Ultrasonography to Assess Tofacitinib Response in Rheumatoid Arthritis

Researches, led by Giuseppe Germanò, proposed that ultrasound assessment may improve the evaluation of disease activity in patients with rheumatoid arthritis. They compared ultrasound, clinical, and laboratory assessments of treatment response and reported that ultrasonography showed early and durable reduction of tendon and joint inflammation with tofacitinib therapy. However, they did add that early improvements observed with ultrasound were not a predictive factor for a good clinical outcome. The findings were published in Frontiers in Medicine.

The study enrolled 52 patients with rheumatoid arthritis who were administered tofacitinib 5 mg twice daily with or without methotrexate or other conventional disease-modifying antirheumatic drugs over 24 weeks. Clinical, laboratory, and ultrasonography assessments of 40 tendons and joints were performed in all patients at baseline and week 2, 4, 8, 12, and 24.

Ultrasonography Shows Early Tofacitinib Response but Not Clinical Outcome

Researchers used Gray Scale (GS) and power Doppler (PD) scores, a semi-quantitative scale (0-3), and the EULAR-OMERACT ultrasonography scoring system—a combination of GS and PD—to assess disease activity and tofacitinib response.

At baseline, patients had a mean disease duration of 9.97 ± 8.75 years, Disease Activity Score-28 with C-reactive protein (DAS28-CRP) of 4.9 ± 1.2, Health Assessment Questionnaire score of 1.4 ± 0.7, and CRP level of 2.25 ± 3.11 mg/dl.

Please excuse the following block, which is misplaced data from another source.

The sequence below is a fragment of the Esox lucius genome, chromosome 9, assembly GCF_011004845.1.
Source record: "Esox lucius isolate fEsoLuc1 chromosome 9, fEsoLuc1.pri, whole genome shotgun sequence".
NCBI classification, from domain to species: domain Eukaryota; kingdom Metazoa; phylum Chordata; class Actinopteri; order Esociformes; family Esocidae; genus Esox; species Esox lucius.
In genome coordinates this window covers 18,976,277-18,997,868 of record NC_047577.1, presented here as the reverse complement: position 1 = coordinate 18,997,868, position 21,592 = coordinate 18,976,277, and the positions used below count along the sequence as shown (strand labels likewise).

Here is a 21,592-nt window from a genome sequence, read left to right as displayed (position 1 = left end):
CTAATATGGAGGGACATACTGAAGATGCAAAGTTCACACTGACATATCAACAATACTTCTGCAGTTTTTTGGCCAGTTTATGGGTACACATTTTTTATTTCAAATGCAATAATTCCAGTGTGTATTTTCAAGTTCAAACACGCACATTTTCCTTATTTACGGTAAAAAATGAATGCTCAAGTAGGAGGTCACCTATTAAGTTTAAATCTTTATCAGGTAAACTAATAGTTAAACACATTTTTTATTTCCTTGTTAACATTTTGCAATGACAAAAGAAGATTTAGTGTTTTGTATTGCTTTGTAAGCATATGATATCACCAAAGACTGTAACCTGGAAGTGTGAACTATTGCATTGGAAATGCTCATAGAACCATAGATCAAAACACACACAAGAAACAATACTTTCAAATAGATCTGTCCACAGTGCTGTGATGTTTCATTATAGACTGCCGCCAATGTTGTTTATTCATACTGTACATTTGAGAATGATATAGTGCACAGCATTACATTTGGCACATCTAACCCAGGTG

Mean baseline ultrasonography scores were:

  • Joint GS: 23.5 ± 18.4
  • Joint PD: 22.7 ± 19.3
  • Joint EULAR-OMERACT: 25.7 ± 20.6
  • Tendon GS: 10.5 ± 11.4
  • Tendon PD: 11.0 ± 12.0

The researchers reported that ultrasonography joint and tendon scores significantly reduced as early as week two, and at weeks 4, 12, and 24, when compared to baseline scores (P<.001). Additionally, GS, PD, and EULAR-OMERACT ultrasonography joint score improvements correlated with reduced serum CRP at the week 24 evaluation; however, the authors did not witness any correlations between DAS28-CRP variations and ultrasonography scores.

Ultimately, the authors suggested that ultrasonography showed rapid improvements in signs of joint and tendon inflammation comparable to clinical improvement criteria. In closing, the authors highlighted the lack of correlation between early improvements on ultrasonography and favorable clinical outcomes as a focus for future investigations.

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